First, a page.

This is one medium where it is POSSIBLE to change your writings. You can't do that with a book, a magazine, speech, recorded song, video.......but an internet forum is dynamic. Just because you have a moderating team doesn't mean you have to use them for every little thing.

Allow it to stay dynamic, and allow editing. At least give it a full 24 hours. Some of us post late at night, and things look clearer in the morning after we've sobered up.
post #20 of 99
Bit of history.

The old software (pre major crash) in May 2004, the system was setup to time out the edit function although I don't recall exactly what it was.. When the new software was configured, we forgot to reset this function until just recently.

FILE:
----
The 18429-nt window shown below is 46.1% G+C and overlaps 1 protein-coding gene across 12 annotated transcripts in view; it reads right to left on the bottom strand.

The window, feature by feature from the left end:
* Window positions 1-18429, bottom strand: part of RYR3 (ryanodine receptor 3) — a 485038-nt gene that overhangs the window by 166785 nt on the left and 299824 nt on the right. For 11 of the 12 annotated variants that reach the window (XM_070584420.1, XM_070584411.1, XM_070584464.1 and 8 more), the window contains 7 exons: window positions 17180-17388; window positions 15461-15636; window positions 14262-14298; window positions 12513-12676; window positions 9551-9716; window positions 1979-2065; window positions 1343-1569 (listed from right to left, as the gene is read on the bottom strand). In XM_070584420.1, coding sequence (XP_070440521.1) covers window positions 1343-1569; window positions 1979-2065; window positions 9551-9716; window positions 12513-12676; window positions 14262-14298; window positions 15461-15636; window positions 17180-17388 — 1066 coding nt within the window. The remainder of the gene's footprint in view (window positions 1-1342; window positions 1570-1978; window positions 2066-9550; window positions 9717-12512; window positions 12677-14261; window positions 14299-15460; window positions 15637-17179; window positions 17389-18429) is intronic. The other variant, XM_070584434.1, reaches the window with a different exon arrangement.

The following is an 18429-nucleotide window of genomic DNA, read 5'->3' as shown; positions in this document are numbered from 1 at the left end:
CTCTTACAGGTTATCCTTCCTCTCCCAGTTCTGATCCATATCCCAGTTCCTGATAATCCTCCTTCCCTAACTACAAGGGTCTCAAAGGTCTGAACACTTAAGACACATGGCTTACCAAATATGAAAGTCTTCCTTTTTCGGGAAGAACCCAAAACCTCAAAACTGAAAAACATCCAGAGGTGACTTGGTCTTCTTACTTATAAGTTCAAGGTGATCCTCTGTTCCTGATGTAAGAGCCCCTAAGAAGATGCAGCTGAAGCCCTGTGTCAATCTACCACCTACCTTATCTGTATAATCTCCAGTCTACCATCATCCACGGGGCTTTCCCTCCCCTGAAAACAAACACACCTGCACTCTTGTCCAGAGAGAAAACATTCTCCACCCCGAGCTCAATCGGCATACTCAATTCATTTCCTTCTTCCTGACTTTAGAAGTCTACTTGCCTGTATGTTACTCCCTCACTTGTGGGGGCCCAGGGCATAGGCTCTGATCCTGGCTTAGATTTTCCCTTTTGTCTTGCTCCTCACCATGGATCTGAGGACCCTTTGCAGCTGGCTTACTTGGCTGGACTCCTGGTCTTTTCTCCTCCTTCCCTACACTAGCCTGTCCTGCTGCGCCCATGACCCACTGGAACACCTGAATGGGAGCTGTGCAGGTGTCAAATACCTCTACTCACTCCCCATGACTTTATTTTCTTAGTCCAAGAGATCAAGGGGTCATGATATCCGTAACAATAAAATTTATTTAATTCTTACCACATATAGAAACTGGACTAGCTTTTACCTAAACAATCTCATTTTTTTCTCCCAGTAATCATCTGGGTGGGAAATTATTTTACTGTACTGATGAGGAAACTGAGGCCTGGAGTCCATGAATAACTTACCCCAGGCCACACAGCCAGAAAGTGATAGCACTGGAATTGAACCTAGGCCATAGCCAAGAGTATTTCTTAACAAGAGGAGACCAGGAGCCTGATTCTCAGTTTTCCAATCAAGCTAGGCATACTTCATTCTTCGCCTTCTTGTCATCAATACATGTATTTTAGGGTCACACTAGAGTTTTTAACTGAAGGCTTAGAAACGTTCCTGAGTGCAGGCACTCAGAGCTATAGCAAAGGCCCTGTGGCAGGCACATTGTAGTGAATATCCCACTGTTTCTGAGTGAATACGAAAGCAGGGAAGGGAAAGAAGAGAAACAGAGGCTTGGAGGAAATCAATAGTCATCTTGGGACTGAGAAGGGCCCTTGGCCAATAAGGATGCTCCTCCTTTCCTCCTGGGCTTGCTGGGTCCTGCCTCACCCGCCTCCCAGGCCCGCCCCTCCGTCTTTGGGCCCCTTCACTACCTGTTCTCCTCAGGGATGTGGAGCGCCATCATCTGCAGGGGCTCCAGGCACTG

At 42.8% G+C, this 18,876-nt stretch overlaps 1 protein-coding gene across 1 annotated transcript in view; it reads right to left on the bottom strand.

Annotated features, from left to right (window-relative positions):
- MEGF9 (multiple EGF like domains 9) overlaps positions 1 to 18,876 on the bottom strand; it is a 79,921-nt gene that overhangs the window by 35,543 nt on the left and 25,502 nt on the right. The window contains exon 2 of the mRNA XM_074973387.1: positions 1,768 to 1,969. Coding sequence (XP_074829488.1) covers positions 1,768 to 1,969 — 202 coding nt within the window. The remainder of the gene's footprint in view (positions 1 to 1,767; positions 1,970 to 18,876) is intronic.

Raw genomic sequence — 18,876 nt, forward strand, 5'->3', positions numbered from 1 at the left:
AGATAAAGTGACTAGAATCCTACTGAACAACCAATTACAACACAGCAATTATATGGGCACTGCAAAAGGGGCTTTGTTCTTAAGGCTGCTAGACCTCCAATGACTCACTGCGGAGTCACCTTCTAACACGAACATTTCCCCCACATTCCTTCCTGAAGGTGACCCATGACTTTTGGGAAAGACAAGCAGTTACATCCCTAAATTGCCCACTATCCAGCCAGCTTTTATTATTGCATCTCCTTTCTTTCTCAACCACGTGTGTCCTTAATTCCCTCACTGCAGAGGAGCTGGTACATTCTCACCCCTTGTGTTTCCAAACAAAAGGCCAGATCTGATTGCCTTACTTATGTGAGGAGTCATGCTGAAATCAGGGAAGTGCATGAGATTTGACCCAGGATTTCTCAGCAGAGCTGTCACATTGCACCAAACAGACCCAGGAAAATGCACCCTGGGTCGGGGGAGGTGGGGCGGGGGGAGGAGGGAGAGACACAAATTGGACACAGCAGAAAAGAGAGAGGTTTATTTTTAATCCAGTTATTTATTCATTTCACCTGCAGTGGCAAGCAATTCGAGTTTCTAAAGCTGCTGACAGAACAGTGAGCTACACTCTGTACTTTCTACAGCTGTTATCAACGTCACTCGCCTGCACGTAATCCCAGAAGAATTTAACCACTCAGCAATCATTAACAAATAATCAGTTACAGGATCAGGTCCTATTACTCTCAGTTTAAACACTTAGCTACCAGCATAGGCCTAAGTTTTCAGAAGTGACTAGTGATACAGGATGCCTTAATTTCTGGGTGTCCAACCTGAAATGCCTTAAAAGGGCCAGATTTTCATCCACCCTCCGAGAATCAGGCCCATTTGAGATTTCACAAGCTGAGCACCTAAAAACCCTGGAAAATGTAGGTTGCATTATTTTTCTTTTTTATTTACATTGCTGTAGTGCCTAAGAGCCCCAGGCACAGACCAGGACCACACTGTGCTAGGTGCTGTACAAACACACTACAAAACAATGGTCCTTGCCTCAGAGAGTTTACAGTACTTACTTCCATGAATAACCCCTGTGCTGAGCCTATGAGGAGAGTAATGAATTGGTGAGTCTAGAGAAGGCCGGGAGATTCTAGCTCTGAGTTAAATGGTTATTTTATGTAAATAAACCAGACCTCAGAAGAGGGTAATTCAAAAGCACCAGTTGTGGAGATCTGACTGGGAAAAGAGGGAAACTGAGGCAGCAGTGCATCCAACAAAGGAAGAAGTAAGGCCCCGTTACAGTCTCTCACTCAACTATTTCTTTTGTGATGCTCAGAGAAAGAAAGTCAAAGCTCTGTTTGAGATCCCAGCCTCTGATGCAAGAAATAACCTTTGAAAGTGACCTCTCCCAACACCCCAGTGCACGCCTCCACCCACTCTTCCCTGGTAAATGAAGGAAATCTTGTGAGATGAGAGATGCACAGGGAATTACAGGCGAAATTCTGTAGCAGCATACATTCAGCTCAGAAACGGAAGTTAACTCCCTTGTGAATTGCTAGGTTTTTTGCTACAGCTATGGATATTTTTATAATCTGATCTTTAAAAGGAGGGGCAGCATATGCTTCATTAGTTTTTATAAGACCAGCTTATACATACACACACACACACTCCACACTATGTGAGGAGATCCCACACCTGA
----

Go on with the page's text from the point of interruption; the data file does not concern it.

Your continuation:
The moderators and admin staff has always been willing to make edits when appropriate.

The continuity problem has always been there and this has always been the reason for a timeout in the editing function and deletion function. It was not just one person but many that abused the edit feature long after a reasonable time.

We can revisit the actual time frame but it will most likely not be too much longer.
post #21 of 99
Quote:
Originally Posted by dchan
We can revisit the actual time frame but it will most likely not be too much longer.
Take a poll, however flawed, and then live with the democratic verdict.
post #22 of 99